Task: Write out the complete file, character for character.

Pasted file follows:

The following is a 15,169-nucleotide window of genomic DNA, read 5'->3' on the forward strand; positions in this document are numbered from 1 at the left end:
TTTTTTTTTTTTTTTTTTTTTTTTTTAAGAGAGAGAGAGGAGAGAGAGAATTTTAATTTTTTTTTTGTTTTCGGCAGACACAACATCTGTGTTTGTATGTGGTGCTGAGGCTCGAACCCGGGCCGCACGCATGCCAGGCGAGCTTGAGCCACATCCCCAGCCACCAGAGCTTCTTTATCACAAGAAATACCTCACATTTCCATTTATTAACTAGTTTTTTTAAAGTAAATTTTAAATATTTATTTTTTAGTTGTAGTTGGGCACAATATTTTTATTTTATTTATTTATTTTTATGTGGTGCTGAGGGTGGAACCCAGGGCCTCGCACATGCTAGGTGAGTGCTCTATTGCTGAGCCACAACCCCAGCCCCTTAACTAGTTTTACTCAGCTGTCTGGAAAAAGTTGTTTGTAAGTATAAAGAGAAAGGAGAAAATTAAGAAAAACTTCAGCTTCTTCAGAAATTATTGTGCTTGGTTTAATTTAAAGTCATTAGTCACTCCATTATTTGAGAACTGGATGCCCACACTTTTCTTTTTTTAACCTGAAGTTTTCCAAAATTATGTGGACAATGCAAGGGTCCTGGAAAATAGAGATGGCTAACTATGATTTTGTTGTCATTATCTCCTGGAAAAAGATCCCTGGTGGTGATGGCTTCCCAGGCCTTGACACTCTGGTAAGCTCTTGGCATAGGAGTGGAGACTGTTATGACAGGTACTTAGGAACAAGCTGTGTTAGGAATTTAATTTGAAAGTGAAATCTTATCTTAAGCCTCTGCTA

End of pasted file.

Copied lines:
The following is a 15,169-nucleotide window of genomic DNA, read 5'->3' on the forward strand; positions in this document are numbered from 1 at the left end:
TTTTTTTTTTTTTTTTTTTTTTTTTTAAGAGAGAGAGAGGAGAGAGAGAATTTTAATTTTTTTTTTGTTTTCGGCAGACACAACATCTGTGTTTGTATGTGGTGCTGAGGCTCGAACCCGGGCCGCACGCATGCCAGGCGAGCTTGAGCCACATCCCCAGCCACCAGAGCTTCTTTATCACAAGAAATACCTCACATTTCCATTTATTAACTAGTTTTTTTAAAGTAAATTTTAAATATTTATTTTTTAGTTGTAGTTGGGCACAATATTTTTATTTTATTTATTTATTTTTATGTGGTGCTGAGGGTGGAACCCAGGGCCTCGCACATGCTAGGTGAGTGCTCTATTGCTGAGCCACAACCCCAGCCCCTTAACTAGTTTTACTCAGCTGTCTGGAAAAAGTTGTTTGTAAGTATAAAGAGAAAGGAGAAAATTAAGAAAAACTTCAGCTTCTTCAGAAATTATTGTGCTTGGTTTAATTTAAAGTCATTAGTCACTCCATTATTTGAGAACTGGATGCCCACACTTTTCTTTTTTTAACCTGAAGTTTTCCAAAATTATGTGGACAATGCAAGGGTCCTGGAAAATAGAGATGGCTAACTATGATTTTGTTGTCATTATCTCCTGGAAAAAGATCCCTGGTGGTGATGGCTTCCCAGGCCTTGACACTCTGGTAAGCTCTTGGCATAGGAGTGGAGACTGTTATGACAGGTACTTAGGAACAAGCTGTGTTAGGAATTTAATTTGAAAGTGAAATCTTATCTTAAGCCTCTGCTA